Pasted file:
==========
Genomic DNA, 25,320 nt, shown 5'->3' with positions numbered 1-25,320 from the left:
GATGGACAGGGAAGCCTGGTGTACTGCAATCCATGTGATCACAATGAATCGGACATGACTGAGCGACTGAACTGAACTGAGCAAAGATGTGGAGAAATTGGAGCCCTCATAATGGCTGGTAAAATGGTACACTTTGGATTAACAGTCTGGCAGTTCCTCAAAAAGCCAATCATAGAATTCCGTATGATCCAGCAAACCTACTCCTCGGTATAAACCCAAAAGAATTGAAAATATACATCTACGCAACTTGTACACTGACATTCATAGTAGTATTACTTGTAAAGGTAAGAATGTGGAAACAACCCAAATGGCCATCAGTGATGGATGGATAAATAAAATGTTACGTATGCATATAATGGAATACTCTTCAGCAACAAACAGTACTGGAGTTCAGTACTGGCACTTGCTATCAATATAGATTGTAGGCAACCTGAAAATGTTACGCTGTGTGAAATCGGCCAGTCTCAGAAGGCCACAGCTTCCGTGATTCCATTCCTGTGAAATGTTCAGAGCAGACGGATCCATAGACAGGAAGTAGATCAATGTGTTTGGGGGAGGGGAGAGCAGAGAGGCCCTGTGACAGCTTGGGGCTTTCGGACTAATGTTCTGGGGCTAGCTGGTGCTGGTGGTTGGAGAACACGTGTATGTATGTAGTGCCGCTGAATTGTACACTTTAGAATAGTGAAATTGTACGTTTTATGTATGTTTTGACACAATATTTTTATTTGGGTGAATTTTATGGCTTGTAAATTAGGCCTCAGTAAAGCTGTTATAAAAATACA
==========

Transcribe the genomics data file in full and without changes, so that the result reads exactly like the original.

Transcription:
Genomic DNA, 25,320 nt, shown 5'->3' with positions numbered 1-25,320 from the left:
GATGGACAGGGAAGCCTGGTGTACTGCAATCCATGTGATCACAATGAATCGGACATGACTGAGCGACTGAACTGAACTGAGCAAAGATGTGGAGAAATTGGAGCCCTCATAATGGCTGGTAAAATGGTACACTTTGGATTAACAGTCTGGCAGTTCCTCAAAAAGCCAATCATAGAATTCCGTATGATCCAGCAAACCTACTCCTCGGTATAAACCCAAAAGAATTGAAAATATACATCTACGCAACTTGTACACTGACATTCATAGTAGTATTACTTGTAAAGGTAAGAATGTGGAAACAACCCAAATGGCCATCAGTGATGGATGGATAAATAAAATGTTACGTATGCATATAATGGAATACTCTTCAGCAACAAACAGTACTGGAGTTCAGTACTGGCACTTGCTATCAATATAGATTGTAGGCAACCTGAAAATGTTACGCTGTGTGAAATCGGCCAGTCTCAGAAGGCCACAGCTTCCGTGATTCCATTCCTGTGAAATGTTCAGAGCAGACGGATCCATAGACAGGAAGTAGATCAATGTGTTTGGGGGAGGGGAGAGCAGAGAGGCCCTGTGACAGCTTGGGGCTTTCGGACTAATGTTCTGGGGCTAGCTGGTGCTGGTGGTTGGAGAACACGTGTATGTATGTAGTGCCGCTGAATTGTACACTTTAGAATAGTGAAATTGTACGTTTTATGTATGTTTTGACACAATATTTTTATTTGGGTGAATTTTATGGCTTGTAAATTAGGCCTCAGTAAAGCTGTTATAAAAATACA